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Find me on LinkedIn and Twitter at @tuckross

Why You Hate Avocado Toast

Text your friends. Pew Research put their Ugg-clad foot down and said this is where a Millennial begins and ends.

If you’ve always wanted to be a Millennial, you win if you were: “…born between 1981 and 1996 (ages 22–37 in 2018)…”

“Anyone born between 1981 and 1996 (ages 22–37 in 2018) will be considered a millennial

“In order to keep the millennial generation analytically meaningful, and to begin looking at what might be unique about the next cohort, Pew Research Center will use 1996 as the last birth year for millennials for our future work,” Pew noted.

According to Pew, here’s the new lineup:

  • Silent generation (wasn’t this the Greatest generation??) — Born between 1928–1945, current ages 73–90

  • Boomers — Born between 1946–1964, current ages 54–72

  • Generation X — Born between 1965–80, current ages 38–53

  • Millennials — Born between 1981–96, current ages 22–37

  • Gen Z — Born 1997-??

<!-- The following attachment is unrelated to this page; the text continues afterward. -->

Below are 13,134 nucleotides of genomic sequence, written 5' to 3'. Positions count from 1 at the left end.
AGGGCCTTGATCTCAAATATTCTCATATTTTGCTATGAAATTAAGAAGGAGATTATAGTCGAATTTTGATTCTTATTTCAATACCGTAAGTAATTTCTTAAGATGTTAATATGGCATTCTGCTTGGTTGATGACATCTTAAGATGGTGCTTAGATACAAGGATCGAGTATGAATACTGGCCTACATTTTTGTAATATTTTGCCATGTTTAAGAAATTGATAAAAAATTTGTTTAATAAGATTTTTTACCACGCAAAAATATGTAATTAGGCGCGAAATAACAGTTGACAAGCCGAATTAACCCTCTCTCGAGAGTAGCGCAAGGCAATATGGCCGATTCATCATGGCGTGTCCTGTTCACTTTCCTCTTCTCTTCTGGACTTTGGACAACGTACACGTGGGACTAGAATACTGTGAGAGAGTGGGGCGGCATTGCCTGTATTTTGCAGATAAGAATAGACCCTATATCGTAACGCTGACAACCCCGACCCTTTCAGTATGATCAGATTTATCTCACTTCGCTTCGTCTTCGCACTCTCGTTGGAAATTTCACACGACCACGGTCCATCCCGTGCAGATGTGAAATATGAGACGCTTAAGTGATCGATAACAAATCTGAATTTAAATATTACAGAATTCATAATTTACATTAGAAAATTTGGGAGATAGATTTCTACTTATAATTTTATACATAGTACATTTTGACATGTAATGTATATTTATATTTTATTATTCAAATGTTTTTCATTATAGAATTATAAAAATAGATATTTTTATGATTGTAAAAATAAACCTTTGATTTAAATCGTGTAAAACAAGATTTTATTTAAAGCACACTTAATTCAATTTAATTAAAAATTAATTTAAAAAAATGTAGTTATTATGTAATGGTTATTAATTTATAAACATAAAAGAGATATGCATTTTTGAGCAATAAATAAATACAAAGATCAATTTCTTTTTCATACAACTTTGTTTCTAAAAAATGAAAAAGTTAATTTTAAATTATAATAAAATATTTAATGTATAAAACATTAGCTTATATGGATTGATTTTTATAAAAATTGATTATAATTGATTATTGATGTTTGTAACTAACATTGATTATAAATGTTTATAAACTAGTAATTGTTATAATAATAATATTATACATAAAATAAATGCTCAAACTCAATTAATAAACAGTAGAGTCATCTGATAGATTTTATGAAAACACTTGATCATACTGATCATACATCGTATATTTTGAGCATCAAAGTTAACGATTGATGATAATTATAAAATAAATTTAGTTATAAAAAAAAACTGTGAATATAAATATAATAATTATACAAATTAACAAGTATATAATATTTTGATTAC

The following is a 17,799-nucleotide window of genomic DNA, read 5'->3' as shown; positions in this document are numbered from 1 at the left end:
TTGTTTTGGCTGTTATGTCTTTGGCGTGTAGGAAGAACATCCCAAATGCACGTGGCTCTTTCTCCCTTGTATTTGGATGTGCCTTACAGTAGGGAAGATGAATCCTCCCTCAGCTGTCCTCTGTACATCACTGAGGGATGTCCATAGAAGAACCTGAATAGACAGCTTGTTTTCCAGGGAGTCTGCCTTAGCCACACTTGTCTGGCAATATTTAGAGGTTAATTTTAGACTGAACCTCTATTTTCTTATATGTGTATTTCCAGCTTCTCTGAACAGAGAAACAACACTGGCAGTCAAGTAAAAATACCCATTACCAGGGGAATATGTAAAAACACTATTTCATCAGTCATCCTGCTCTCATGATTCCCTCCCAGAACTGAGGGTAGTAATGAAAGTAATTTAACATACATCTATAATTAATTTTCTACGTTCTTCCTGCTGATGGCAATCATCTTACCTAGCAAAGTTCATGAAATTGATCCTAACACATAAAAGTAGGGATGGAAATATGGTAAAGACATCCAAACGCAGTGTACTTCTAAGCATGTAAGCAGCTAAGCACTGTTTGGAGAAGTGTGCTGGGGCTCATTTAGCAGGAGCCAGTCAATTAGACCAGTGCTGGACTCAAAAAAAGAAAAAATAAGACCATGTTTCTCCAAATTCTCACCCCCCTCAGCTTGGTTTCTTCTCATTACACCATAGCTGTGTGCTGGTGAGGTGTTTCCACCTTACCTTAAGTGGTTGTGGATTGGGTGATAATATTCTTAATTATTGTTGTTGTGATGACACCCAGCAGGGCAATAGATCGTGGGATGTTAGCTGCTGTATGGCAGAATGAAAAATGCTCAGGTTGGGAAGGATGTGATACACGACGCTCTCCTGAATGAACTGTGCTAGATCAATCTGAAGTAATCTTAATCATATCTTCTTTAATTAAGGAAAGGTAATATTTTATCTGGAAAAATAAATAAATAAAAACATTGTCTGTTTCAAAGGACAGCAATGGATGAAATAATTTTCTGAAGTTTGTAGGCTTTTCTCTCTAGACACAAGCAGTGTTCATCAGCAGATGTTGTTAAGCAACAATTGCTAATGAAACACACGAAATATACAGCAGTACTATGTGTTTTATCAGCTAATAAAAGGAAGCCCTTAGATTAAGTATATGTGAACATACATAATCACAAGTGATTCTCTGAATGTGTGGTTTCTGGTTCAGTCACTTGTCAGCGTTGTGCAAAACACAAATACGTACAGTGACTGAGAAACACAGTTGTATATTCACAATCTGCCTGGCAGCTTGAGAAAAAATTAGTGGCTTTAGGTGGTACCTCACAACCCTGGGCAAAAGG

According to Pew, here’s rationale:

“Most millennials were between the ages of 5 and 20 when the 9/11 terrorist attacks shook the nation, and many were old enough to comprehend the historical significance of that moment, while most post-millennials have little or no memory of the event,” Pew noted.

That election was the first where “the force of the youth vote became part of the political conversation and helped elect the first black president,” Pew said.

If the years alone aren’t enough for you, you also might be a Millennial if you:

  1. Love $14 avocado toast

  2. Are having a life crisis about how terrible the new Beyonce track is

  3. Are generally lazy and unmotivated in the workplace

  4. Still live at home with your parents

  5. Are reading this on your phone, like everything else you do besides sleep

  6. Have #fomo

  7. Are destroying the traditional model of retail…and restaurants…and banking.

  8. Run a side hustle as an Uber-driving, Upwork-gigging, fashion Instagram influencer

If this is you pick up your trophy now: You are a millennial! You weird, odd creature, ever elusive to media and brands. Every CEO hates you and wants to meet you at the same time.

Let’s go get brunch.

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Like this? Follow me on LinkedIn, Instagram, and Twitter at @tuckross